Dóttir began in October 2018. What then pushed me was applying for the local art market near where I live. It gave me a deadline, so I worked my socks off to meet it. I initially made three collections – one graphic, reflecting my experience as a surface pattern designer, one seasonal, and one of animals because this was what I liked to make. The market was a huge success and Dóttir has been growing ever since. I soon dropped the graphic direction, it didn’t feel authentic and was too much like my previous life. Animals have remained, alongside the appearance of a few face pots, moons and other oddities.
What did you do before setting up your business?
I studied an MA in illustration at Brighton University. For my final project I created an artist book about sea lions, for which I worked with a colony near La Paz, Mexico. I would go out and photograph and draw the pups underwater… I had the time of my life. After that, I worked in Mexico for a shark conservation charity, designing all their branding and working on material for them to take into fishing camps to educate the children about how awesome sharks are. They were the golden years after graduating, I did tons of travelling and spent a lot of time scuba diving and in the sea. And I was happy because I was combining my love of animals with my art practice, something I have always subconsciously sought to marry.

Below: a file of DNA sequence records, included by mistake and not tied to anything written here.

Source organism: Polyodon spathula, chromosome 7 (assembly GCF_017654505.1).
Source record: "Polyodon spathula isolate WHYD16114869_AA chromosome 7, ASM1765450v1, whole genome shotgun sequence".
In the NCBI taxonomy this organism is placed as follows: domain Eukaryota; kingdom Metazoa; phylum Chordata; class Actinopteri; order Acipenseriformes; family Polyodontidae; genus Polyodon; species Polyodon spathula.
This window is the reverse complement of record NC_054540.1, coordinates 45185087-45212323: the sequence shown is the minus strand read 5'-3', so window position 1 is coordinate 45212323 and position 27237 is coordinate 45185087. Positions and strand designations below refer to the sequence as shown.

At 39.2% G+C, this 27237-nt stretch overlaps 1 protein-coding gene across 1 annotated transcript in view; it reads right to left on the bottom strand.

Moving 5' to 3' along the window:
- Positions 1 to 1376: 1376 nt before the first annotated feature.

When I returned home, I got swept up in the world of commercial design. I worked in graphics, surface pattern, stationery and fashion. I spent a few years working in Vancouver, Canada, where I met a lot of amazing creatives who inspired me greatly. When I returned home, I struggled to find where I fitted professionally. Soon after that I met my husband and we started making plans together – he has been hugely instrumental in supporting me to find the right direction.
Where do you find your inspiration?
Childhood memories, encounters with animals, story books that resonated with me while I was young. ‘Masquerade’ had a big impact on me – the book was a treasure hunt to find a jewelled hare buried in the UK countryside, the illustrations held the clues to where, and each had a hidden hare. Hares frighten me a little, though fascinate me equally. That’s why they appear in my work so often.
I’m inspired by myth and folklore, particularly from the Pacific Northwest. The idea of a shape-changer, or an animal as a spirit guide is almost like someone else putting into words the feeling I’ve had since childhood. I am greatly inspired by the work of Kiki Smith and Vicky Lindo, both great storytellers. But I try not to look too much at things like Pinterest, as it’s easy to be influenced by ‘trends’. I try to focus on what makes me tick rather than what everyone else doing.